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||Vietnam Revisited: The Myths of the War main page
Vietnam Revisited: The Myths of the War
In 1971, the New York Times published the so-called "Pentagon Papers" -- excerpts from a government study called "History of the U.S.
Decision-Making Process of Vietnam Policy." Today, thirty years later, a
debate still rages about what those documents revealed. Did the government
lie about the purpose and extent of U.S. involvement in Vietnam? Did
meddling by U.S. politicians hamstring the American military and turn
victory into defeat? Were American soldiers really scorned and spat upon by
anti-war activists as they returned home? Was the "domino theory," which
served as a partial rationale for the conflict, simply wrong?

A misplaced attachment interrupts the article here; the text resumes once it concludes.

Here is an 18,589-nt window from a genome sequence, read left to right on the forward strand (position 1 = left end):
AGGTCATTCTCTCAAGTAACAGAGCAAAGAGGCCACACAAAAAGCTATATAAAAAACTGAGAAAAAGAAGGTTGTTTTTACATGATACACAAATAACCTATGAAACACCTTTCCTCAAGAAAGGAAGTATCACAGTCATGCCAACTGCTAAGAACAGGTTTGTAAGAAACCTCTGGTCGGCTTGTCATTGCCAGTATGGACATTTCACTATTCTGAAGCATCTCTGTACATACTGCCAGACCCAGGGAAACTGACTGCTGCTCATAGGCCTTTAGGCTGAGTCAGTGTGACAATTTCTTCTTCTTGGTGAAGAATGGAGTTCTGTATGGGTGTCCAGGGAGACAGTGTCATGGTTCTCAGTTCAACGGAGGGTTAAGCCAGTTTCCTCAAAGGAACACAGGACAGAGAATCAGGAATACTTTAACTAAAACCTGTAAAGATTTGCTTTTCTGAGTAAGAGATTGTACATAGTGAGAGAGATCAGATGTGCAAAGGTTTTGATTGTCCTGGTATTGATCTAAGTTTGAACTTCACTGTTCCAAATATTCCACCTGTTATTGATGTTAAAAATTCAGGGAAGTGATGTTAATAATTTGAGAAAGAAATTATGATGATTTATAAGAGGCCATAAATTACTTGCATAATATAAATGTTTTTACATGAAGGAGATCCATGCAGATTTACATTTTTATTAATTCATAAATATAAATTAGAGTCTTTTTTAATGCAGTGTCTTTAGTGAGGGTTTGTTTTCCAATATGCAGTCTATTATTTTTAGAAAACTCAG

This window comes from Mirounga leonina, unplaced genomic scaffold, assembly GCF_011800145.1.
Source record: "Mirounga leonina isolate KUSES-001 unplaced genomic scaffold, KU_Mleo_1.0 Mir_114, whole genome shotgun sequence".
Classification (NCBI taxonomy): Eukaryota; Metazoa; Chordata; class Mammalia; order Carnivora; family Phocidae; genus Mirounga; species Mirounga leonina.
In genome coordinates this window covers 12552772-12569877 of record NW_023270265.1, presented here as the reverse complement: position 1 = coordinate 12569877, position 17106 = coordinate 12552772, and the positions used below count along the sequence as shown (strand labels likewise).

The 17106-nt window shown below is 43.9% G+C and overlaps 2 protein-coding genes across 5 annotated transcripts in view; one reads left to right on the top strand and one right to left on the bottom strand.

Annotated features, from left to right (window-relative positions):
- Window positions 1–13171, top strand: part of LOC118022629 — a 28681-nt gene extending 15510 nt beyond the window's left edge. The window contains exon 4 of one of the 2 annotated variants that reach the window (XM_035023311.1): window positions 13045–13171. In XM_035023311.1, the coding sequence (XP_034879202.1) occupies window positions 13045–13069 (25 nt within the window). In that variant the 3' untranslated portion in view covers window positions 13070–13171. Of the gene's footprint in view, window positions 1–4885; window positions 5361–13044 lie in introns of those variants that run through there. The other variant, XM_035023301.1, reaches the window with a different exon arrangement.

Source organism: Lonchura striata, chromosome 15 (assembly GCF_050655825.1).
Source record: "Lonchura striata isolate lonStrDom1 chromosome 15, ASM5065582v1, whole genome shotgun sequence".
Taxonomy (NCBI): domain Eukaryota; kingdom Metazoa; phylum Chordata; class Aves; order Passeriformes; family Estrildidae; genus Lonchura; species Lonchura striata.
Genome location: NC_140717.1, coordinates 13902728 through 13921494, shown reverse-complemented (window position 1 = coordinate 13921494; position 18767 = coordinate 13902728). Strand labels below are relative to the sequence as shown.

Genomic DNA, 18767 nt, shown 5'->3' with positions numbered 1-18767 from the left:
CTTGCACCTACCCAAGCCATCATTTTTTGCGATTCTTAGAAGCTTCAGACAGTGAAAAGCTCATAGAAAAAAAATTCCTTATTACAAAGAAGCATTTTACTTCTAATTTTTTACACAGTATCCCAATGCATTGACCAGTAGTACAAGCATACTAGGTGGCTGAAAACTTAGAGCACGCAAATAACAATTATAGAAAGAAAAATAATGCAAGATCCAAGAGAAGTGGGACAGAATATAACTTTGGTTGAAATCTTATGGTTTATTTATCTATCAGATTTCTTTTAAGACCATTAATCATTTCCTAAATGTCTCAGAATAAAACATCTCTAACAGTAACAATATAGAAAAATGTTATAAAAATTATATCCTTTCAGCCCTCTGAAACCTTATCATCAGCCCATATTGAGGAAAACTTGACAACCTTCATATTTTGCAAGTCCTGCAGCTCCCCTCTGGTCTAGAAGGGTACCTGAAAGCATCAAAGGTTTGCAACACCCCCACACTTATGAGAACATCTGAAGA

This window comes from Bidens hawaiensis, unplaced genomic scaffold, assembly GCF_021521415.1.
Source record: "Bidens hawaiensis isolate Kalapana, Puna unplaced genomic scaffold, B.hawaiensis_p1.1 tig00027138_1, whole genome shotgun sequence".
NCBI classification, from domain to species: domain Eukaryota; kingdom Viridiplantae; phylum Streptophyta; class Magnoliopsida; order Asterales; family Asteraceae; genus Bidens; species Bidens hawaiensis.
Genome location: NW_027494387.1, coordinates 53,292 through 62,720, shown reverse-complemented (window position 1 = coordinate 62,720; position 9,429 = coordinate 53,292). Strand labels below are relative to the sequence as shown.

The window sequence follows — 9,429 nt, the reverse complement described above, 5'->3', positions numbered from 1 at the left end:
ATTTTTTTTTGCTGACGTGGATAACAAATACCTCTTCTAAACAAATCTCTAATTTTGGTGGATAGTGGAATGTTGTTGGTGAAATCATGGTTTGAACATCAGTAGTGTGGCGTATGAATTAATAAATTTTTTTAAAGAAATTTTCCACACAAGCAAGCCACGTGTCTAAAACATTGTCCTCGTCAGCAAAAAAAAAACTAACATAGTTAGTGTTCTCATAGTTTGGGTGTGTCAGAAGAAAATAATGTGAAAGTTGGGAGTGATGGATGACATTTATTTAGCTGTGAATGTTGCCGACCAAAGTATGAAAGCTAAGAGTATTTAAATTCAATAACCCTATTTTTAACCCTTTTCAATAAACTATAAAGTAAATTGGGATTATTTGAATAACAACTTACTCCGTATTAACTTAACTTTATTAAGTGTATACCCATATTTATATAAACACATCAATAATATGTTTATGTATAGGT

In the American consciousness, Vietnam has become synonymous with pointless and unwinnable war. But some say Americans may not fully appreciate the struggle in Vietnam within the larger conflict of a forty-five year Cold War between the United States and the Soviet Union.
Read the full transcript
Vietnam veteran and author of "A Better War, the Unexamined Victories and Final Tragedy of Americaís Last Years in Vietnam"
Vietnam veteran and author of "After TET, the Bloodiest Year in Vietnam."
Originally Aired: 9/15/2001
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